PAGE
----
1 February 2017

All Passion Spent by Vita Sackville-West

This was my first encounter with a novel written by Vita Sackville-West.  To come to this book during the depths of a Canadian winter, when reflection strikes often, was perfect timing.  The subject matter is all too familiar with themes of what if, expectation and duty.  While these topics are ones that just about everyone contemplates on a regular basis, I thrilled at the notion that at eighty-eight years of age a woman from the Victorian era sets the terms for living out the rest of her life according to her own wishes.  It begins with the death of her husband.

 Lord Slane, formerly the Viceroy of India, has died at the grand age of ninety-four.  The list of his accomplishments is a long one.  At the age of seventeen, Deborah (Lady Slane) dreamed of becoming a painter and fantasized about a life full of adventure.  During this fantasy she must shed her feminine image for that of a boy...which says a lot about the norm when it comes to a life of adventure.  Accidentally accepting a marriage proposal with a misread facial expression puts paid to a life of paintbrushes and canvas. 

While Lady Slane looks upon the body of her husband, her adult children make arrangements for her care without her knowledge, input or presence.  It's decided that she can move between their households for a period of a few months per stay.  A sentiment of martyrdom hangs in the air.

'Of course, she would not question the wisdom of any arrangements they might choose to make, Mother had no will of her own; all her life long, gracious and gentle, she had been wholly submissive - an appendage.  It was assumed that she had not enough brain to be self-assertive.' 

But Lady Slane has other plans.  A lovely Georgian house in Hampstead, described as a Constable painting, caught her eye thirty years ago and if by chance it's available, she'll take it.  I loved the way Sackville-West reveals the tube stops as Lady Slane rides the train to Hampstead and reminisces about her husband.  Once the details are taken care of, the move is made.  Of course, this decision also affects Genoux, a wonderful French housemaid to Lady Slane for over sixty years.  The description of one of her traits concerning undergarments is fantastic.

'Here Lady Slane's dreamy reminiscences were cut short as Genoux came in, rustling like a snake in dry leaves, creaking like a saddle, for, until May was out, Genoux would not abandon the layers of brown paper that reinforced her corset and her combinations against the English climate.'

Finally able to spend her days sitting by the warmth of the garden wall as she listens to the bees fly around the pear trees, Lady Slane sees this time as a reprieve before death.  But there's another unexpected chapter still to play out.  Mr FitzGeorge, who collects art pieces like a magpie, has kept abreast of Lady Slane's state of affairs while keeping his distance.  He's a man from her past.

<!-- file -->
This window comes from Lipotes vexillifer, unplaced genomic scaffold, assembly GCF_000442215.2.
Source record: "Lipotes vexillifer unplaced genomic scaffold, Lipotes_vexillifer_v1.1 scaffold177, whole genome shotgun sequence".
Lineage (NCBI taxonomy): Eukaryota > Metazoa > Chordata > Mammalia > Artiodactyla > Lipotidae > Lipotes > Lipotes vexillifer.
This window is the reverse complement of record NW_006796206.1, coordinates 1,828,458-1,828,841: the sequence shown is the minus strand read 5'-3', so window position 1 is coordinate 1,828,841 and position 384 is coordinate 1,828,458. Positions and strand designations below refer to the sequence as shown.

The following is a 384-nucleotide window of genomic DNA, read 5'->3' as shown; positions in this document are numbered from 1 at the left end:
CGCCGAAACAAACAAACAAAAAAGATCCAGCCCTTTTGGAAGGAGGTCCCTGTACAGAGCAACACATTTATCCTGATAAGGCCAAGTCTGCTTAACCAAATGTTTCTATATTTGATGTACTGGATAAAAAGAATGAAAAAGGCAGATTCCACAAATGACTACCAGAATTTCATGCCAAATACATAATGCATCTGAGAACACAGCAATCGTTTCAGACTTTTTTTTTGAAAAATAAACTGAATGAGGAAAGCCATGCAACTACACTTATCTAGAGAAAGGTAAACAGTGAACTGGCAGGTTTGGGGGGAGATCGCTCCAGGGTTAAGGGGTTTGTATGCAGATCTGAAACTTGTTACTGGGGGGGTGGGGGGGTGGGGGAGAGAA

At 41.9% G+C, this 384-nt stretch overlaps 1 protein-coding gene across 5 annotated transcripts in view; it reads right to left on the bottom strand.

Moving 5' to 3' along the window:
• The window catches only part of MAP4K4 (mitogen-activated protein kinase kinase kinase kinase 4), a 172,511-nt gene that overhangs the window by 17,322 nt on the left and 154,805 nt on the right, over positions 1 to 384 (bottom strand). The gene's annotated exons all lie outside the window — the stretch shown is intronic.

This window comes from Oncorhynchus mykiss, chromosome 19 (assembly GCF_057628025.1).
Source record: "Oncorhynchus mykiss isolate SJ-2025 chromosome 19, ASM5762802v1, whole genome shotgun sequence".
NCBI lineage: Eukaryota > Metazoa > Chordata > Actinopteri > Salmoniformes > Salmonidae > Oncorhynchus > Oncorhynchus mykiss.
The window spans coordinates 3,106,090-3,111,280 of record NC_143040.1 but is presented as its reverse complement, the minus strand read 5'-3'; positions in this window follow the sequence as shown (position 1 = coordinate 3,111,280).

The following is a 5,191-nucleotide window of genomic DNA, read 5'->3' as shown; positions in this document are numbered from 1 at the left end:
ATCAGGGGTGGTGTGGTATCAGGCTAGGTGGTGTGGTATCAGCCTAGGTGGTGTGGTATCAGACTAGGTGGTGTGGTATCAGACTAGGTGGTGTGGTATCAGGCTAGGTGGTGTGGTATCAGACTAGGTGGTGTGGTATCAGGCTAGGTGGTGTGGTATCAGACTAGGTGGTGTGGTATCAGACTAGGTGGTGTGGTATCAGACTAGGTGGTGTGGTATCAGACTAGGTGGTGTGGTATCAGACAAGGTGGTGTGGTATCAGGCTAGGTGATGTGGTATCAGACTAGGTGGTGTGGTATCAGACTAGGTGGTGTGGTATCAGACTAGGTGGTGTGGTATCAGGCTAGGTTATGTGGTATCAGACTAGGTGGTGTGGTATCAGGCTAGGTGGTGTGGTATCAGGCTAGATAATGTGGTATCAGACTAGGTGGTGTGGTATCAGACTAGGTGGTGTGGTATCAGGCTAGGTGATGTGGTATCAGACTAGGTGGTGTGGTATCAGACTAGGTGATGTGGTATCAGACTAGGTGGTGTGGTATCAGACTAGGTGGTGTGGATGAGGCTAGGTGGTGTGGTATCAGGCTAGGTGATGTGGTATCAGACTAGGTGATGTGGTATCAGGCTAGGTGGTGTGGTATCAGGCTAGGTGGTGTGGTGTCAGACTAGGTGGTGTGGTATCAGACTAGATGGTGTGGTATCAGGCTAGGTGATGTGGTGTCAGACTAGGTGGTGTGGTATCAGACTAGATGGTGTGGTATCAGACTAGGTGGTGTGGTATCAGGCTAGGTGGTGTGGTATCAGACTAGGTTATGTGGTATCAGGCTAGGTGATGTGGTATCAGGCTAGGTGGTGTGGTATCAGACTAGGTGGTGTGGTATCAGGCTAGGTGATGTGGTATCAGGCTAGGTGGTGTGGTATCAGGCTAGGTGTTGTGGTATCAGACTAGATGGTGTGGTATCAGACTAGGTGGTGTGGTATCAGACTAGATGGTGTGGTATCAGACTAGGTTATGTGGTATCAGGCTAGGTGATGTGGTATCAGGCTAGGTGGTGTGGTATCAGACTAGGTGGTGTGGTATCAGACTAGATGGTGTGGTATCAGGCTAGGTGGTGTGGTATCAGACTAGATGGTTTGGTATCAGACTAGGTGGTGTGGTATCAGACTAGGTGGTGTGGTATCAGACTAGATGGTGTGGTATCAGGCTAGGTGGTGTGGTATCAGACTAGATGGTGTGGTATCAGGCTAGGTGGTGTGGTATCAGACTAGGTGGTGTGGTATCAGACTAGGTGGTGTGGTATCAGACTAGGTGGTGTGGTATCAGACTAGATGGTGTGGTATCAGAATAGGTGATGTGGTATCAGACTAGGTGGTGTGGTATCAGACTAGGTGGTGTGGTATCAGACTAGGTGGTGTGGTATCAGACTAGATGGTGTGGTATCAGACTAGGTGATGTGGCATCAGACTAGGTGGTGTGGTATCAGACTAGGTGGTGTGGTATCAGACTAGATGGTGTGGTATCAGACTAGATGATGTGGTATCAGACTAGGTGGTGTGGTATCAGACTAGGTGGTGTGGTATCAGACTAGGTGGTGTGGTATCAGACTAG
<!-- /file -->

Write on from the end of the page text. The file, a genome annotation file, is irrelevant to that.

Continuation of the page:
As far as the plot is concerned, that's all you're getting from me.

I so enjoy the extra pleasure of noting street names, companies, and clubs while reading novels set in London.  Learning about the history or location of places mentioned will undoubtedly be beneficial should they pop up again in another book, and you never know when they'll inspire a stop during a trip overseas.  This morning I looked up Mudie's book subscriptions, Boodles (where Kay Holland and Mr FitzGeorge met regularly for lunch), and Bernard Street, where Mr FitzGeorge lived.  It turns out to be the street bordering Russell Square tube station and the Brunswick Centre.  A place I've explored many times but apparently while too absorbed in the surroundings to notice street names.

This is a wonderful story told from the perspective of a woman of privilege.  While it's been described as a feminist novel, and in some respects that is true, I can appreciate that men also experience unrealized dreams for reasons beyond their control.

A dream of moving to a red-brick Georgian in Hampstead during my senior years is going to carry me through an afternoon of domestic duties.  I don't even have the benefit of Genoux!

Arum and Tulips by Vanessa Bell

11 comments:

  1. Your experience of visiting London through this book is so lovely. As for me, I was reading a mystery set in Boston a little while ago and howling that no, you CAN'T see the brownstones of Back Bay from the JFK Bridge!

    ReplyDelete
    Replies
    1. Ouch! I wonder why the author didn't scope out the area before setting a scene like that? Little things like that can turn off an eagle-eyed reader. And don't get me started on authors writing a 'British' novel with sidewalks, flashlights and cookies....

      Delete
  2. It makes me want to start scheming myself!

    ReplyDelete
  3. I've subscribed again to your blog as my earlier application did not seem to work.

    ReplyDelete
  4. This sounds wonderful and I'm adding it to my list. I read The Edwardians recently and I loved it, so I need to read more of Vita Sackville-West.

    ReplyDelete
    Replies
    1. The Edwardians is languishing on my shelves so I'm very glad to hear it gets a thumbs up from you. That will be my next Sackville-West read.

      Delete
  5. You've convinced me to seek this book out and add it to my TBR pile! :-)

    ReplyDelete
    Replies
    1. Good! That's my job done then. Have a lovely day, Jennifer!

      Delete
  6. Will there be room for a lodger?

    ReplyDelete
    Replies
    1. Absolutely! No rent payments, just baking.

      Delete